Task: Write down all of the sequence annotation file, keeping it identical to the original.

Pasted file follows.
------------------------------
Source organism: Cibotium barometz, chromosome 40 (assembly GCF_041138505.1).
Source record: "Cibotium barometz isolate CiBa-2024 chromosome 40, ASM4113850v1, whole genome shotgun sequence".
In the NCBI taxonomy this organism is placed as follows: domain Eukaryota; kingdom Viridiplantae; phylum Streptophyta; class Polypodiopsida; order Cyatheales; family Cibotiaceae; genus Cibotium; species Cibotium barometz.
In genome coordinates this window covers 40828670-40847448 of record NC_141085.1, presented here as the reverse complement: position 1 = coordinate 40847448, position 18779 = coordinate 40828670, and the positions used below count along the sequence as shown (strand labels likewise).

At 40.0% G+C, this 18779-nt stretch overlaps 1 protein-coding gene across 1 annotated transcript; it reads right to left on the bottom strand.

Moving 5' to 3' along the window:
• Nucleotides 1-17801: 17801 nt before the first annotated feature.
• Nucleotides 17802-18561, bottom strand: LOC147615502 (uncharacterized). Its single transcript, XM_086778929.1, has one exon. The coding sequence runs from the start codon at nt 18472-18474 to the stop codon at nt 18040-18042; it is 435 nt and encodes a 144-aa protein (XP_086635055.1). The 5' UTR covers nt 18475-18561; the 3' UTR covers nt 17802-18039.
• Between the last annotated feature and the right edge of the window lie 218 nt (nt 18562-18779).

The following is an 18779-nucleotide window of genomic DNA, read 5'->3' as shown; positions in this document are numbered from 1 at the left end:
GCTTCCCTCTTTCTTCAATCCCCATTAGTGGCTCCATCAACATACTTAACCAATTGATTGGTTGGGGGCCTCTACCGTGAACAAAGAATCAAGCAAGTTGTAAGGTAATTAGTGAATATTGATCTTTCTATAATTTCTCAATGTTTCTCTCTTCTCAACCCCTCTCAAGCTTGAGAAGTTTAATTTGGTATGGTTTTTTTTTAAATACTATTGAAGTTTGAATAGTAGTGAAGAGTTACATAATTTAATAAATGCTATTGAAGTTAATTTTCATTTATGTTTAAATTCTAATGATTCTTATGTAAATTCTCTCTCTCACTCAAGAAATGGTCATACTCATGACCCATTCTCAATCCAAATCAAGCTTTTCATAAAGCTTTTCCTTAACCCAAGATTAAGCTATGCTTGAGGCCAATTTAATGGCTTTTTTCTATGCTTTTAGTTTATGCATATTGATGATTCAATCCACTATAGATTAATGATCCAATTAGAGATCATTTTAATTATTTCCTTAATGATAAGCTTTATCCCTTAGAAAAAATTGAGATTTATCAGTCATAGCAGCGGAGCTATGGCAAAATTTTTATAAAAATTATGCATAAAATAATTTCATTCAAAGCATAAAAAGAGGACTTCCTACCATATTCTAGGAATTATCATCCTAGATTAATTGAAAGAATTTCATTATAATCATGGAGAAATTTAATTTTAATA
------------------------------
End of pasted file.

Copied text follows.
Source organism: Cibotium barometz, chromosome 40 (assembly GCF_041138505.1).
Source record: "Cibotium barometz isolate CiBa-2024 chromosome 40, ASM4113850v1, whole genome shotgun sequence".
In the NCBI taxonomy this organism is placed as follows: domain Eukaryota; kingdom Viridiplantae; phylum Streptophyta; class Polypodiopsida; order Cyatheales; family Cibotiaceae; genus Cibotium; species Cibotium barometz.
In genome coordinates this window covers 40828670-40847448 of record NC_141085.1, presented here as the reverse complement: position 1 = coordinate 40847448, position 18779 = coordinate 40828670, and the positions used below count along the sequence as shown (strand labels likewise).

At 40.0% G+C, this 18779-nt stretch overlaps 1 protein-coding gene across 1 annotated transcript; it reads right to left on the bottom strand.

Moving 5' to 3' along the window:
• Nucleotides 1-17801: 17801 nt before the first annotated feature.
• Nucleotides 17802-18561, bottom strand: LOC147615502 (uncharacterized). Its single transcript, XM_086778929.1, has one exon. The coding sequence runs from the start codon at nt 18472-18474 to the stop codon at nt 18040-18042; it is 435 nt and encodes a 144-aa protein (XP_086635055.1). The 5' UTR covers nt 18475-18561; the 3' UTR covers nt 17802-18039.
• Between the last annotated feature and the right edge of the window lie 218 nt (nt 18562-18779).

The following is an 18779-nucleotide window of genomic DNA, read 5'->3' as shown; positions in this document are numbered from 1 at the left end:
GCTTCCCTCTTTCTTCAATCCCCATTAGTGGCTCCATCAACATACTTAACCAATTGATTGGTTGGGGGCCTCTACCGTGAACAAAGAATCAAGCAAGTTGTAAGGTAATTAGTGAATATTGATCTTTCTATAATTTCTCAATGTTTCTCTCTTCTCAACCCCTCTCAAGCTTGAGAAGTTTAATTTGGTATGGTTTTTTTTTAAATACTATTGAAGTTTGAATAGTAGTGAAGAGTTACATAATTTAATAAATGCTATTGAAGTTAATTTTCATTTATGTTTAAATTCTAATGATTCTTATGTAAATTCTCTCTCTCACTCAAGAAATGGTCATACTCATGACCCATTCTCAATCCAAATCAAGCTTTTCATAAAGCTTTTCCTTAACCCAAGATTAAGCTATGCTTGAGGCCAATTTAATGGCTTTTTTCTATGCTTTTAGTTTATGCATATTGATGATTCAATCCACTATAGATTAATGATCCAATTAGAGATCATTTTAATTATTTCCTTAATGATAAGCTTTATCCCTTAGAAAAAATTGAGATTTATCAGTCATAGCAGCGGAGCTATGGCAAAATTTTTATAAAAATTATGCATAAAATAATTTCATTCAAAGCATAAAAAGAGGACTTCCTACCATATTCTAGGAATTATCATCCTAGATTAATTGAAAGAATTTCATTATAATCATGGAGAAATTTAATTTTAATA